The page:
Robert Altman's jazz-scored film explores themes of love, crime, race, and politics in 1930s Kansas City. When Blondie O'Hara's husband, a petty thief, is captured by Seldom Seen and held ... See full summary »
Jennifer Jason Leigh,
O.C. and Stiggs aren't your average unhappy teenagers. They not only despise their suburban surroundings, they plot against it. They seek revenge against the middle class Schwab family, who embody all they detest: middle class.
A parody and satire of the U.S. political scene of the time, HealtH is set at a health food convention at a Florida luxury hotel, where a powerful political organization is deciding on a new president.
A fictionalized former President Richard M. Nixon offers a solitary, stream-of-consciousness reflection on his life and political career - and the "true" reasons for the Watergate scandal and his resignation.
The familiar tragic story of Vincent van Gogh is broadened by focusing as well on his brother Theodore, who helped support Vincent. The movie also provides a nice view of the locations which Vincent painted.
Cynthia Nixon, who plays the same role she did in the original, did this sequel to HBO's _"Tanner '88" (1988) (mini)_ as she was wrapping up work on Sex and the City (1998), also broadcast on HBO. In this series, her character has become a filmmaker and film teacher. In the last episode, a student asks her if she knows anyone "at HBO". See more »
I'm 35 years old, my mom makes my car payment and my dad loans me the rest. I feel like I'm a poster child for assisted living.
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Robert Altman and Garry Trudeau didn't quite hit it out of the park on Tanner on Tanner, but that's mostly in trying to compare it to the sprawling brilliance of the original Tanner 88. Maybe part of that is because the ensemble nature (as a given for almost any Altman production) is broken down a little more and we're left mostly on the trail of Tanner's daughter, Alex, who is a documentary filmmaker-cum-documentary-film professor who is making "My Candidate", a doc on her father's failed 88 campaign. In a strange way it works almost in spite of how the character comes off; Alex Tanner can stand up right alongside Miranda on Sex and the City as the two (can't say it on IMDb) "B-word"-iest characters Cynthia Nixon has ever portrayed. The difference this time, I think, is in a consistency with the character's trials and tribulations as a "Mad Filmmaker" and how it's a logical extension of her original role in the mini-series. Nixon is very good in the role, even when we just want to scream "stop whining, you're at the Democratic Convention!"
As with Tanner 88, we get a whole host of cameos (my favorites being Martin Scorsese, Chris Matthews, Mario Cuomo, Al Franken and Ronald Regan Jr all for various reasons), and some familiar faces like Pamela Reed as TJ. But what's really fascinating about the TV special (not exactly a mini-series, but not a TV movie quite either) is how Altman digs about as deep into the psychology of film-making as he did in the Player- this time with a more hands-on approach. There's once again the young observer, quiet and with a curious eye almost akin to Altman's, filming all of the little things as Alex tries to shoot her movie, and there ends up being a scene, a great one in fact, where two women named Alex and both daughters of democratic hopeful candidates (one Kerry one Tanner) schedule an interview with Regan Jr, only to find they have to conduct it at the same time. This, on top of another scene where Alex's crew runs into a documentary film crew doing a documentary on documentaries, makes it about as close to "Factories in Chicago making miniature models of factories" from Austin Powers as comically possible without overstating the message.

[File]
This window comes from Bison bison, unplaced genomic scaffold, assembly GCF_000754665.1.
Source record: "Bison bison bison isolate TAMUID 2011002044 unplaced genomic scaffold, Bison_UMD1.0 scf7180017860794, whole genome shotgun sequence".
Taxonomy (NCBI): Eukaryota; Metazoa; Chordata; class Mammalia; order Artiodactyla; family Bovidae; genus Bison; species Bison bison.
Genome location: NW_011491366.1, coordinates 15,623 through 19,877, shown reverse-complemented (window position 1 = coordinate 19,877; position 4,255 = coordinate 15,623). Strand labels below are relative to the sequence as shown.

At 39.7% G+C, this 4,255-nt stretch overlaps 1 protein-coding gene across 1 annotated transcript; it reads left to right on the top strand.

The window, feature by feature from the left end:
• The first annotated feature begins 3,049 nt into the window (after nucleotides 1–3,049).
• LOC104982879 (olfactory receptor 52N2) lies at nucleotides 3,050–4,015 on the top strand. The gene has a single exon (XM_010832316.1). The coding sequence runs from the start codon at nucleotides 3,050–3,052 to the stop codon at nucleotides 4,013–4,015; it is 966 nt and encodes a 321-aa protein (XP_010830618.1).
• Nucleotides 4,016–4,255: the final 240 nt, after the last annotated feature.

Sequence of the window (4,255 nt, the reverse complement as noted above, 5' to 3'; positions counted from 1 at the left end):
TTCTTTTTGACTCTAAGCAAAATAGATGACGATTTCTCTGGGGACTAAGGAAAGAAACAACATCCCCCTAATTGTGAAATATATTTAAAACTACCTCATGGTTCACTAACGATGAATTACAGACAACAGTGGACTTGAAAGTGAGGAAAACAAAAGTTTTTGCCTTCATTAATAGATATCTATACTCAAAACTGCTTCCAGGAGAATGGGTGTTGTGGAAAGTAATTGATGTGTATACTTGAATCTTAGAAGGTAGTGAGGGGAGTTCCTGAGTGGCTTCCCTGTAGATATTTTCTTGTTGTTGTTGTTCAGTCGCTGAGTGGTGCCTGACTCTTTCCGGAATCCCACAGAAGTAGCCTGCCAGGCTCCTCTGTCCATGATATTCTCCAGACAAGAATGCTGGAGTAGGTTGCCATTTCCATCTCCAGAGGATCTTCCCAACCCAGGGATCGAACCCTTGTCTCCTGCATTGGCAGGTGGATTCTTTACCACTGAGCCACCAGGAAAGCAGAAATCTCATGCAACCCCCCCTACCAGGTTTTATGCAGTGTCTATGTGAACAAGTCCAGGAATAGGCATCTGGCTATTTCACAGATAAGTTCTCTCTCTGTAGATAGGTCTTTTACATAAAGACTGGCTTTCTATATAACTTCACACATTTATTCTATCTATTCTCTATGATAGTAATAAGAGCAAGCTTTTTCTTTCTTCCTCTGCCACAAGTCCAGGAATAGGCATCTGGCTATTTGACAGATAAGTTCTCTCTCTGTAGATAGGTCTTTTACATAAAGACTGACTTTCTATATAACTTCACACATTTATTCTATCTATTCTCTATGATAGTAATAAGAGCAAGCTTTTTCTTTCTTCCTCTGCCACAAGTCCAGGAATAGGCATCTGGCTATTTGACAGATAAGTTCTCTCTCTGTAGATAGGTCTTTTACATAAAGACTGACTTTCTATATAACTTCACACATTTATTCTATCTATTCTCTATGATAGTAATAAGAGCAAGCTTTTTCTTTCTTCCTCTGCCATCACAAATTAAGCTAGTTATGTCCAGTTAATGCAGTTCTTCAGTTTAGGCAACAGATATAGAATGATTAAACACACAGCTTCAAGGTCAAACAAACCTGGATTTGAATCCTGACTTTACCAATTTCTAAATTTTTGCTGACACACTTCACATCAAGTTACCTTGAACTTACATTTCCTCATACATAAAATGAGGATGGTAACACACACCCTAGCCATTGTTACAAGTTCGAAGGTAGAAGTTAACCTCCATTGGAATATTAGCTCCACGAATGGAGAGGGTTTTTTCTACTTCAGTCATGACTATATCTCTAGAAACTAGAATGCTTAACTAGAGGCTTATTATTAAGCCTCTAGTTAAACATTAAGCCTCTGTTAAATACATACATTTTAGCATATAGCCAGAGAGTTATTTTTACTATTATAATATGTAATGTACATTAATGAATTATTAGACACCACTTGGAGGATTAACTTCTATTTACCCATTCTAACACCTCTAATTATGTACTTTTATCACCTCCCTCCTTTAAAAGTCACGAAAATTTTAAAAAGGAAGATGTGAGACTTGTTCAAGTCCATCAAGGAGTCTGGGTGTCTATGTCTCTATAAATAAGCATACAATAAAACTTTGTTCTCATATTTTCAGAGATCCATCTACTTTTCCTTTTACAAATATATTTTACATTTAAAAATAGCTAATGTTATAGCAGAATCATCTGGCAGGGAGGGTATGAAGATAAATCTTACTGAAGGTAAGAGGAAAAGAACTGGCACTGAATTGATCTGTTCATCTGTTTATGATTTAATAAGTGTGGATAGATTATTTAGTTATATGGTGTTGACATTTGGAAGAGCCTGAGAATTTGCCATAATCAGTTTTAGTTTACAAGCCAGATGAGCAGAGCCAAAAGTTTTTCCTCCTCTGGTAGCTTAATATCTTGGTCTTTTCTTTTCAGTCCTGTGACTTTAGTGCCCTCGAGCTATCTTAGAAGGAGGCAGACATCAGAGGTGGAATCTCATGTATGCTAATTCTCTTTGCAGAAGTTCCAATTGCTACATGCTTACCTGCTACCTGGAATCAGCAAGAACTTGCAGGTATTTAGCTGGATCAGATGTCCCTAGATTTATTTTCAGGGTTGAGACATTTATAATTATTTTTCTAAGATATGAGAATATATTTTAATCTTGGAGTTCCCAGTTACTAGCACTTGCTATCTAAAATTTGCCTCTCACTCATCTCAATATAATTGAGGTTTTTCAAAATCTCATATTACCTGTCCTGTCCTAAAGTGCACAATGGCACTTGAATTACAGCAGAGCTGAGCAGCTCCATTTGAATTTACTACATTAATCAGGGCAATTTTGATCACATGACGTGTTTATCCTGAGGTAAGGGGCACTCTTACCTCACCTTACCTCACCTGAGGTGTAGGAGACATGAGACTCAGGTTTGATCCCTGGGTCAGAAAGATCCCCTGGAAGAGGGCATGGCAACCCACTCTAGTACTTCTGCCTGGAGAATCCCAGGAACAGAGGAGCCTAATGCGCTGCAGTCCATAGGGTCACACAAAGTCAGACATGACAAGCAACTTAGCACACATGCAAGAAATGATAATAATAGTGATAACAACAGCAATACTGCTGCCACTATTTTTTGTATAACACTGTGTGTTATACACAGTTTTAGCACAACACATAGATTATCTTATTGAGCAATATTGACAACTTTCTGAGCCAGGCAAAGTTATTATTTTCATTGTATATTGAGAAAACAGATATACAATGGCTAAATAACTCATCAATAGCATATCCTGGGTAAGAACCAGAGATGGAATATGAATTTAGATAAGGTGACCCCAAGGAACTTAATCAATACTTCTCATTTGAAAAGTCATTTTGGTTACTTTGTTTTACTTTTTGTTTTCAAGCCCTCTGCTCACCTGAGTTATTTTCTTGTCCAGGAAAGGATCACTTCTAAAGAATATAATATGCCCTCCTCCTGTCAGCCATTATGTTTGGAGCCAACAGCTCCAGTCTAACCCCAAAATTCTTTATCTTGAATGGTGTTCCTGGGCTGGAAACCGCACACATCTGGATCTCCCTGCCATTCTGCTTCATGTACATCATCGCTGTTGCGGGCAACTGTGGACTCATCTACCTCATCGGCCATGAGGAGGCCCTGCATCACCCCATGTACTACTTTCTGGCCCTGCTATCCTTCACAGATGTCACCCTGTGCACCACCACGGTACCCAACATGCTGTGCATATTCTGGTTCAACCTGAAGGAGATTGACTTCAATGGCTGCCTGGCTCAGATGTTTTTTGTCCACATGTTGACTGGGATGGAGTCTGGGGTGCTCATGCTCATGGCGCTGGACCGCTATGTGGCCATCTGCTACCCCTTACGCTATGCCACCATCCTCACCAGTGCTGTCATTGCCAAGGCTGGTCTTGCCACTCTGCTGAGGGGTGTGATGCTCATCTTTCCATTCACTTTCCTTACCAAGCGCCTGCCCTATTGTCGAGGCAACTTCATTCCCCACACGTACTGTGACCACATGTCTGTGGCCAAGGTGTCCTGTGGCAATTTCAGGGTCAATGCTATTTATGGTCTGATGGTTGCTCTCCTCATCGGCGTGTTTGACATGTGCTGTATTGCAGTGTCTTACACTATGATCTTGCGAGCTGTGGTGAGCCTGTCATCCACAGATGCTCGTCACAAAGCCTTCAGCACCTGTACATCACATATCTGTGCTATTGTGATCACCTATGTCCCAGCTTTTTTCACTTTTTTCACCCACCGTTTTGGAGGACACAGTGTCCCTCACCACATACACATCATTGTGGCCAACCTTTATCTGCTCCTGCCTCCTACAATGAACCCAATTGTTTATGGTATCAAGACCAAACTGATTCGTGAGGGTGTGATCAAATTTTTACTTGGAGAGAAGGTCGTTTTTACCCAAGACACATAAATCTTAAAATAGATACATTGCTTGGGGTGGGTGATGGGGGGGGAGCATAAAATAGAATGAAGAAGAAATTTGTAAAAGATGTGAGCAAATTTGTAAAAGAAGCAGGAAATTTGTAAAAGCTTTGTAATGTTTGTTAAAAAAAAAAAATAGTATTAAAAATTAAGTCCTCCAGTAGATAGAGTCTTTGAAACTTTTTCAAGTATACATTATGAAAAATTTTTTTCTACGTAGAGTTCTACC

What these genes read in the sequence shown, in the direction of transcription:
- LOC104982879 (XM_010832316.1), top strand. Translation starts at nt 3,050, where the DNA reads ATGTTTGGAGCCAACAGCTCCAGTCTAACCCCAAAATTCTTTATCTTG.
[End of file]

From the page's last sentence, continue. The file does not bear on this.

There's also some topical stuff thrown throughout, and some uncomfortable bits and some nice foreshadowing watching it four years later (i.e. Kerry's "if he wins Tanner may become this and that" plot points, and Obama's key-note address shown as the event it was), and Altman and Trudeau are able to convey, often vividly, how to create a layering effect of politics, media, film-making, family and creative strife, and the pure and cruelly paradoxical nature of the political machine. If it's not quite as focused all the time, or always with a clear story arc, as in Tanner 88 it makes up for its faults with superb performances- as if sliding back into comfortable slippers- and a few bitingly satirical surprises (Robert Redford anyone?)
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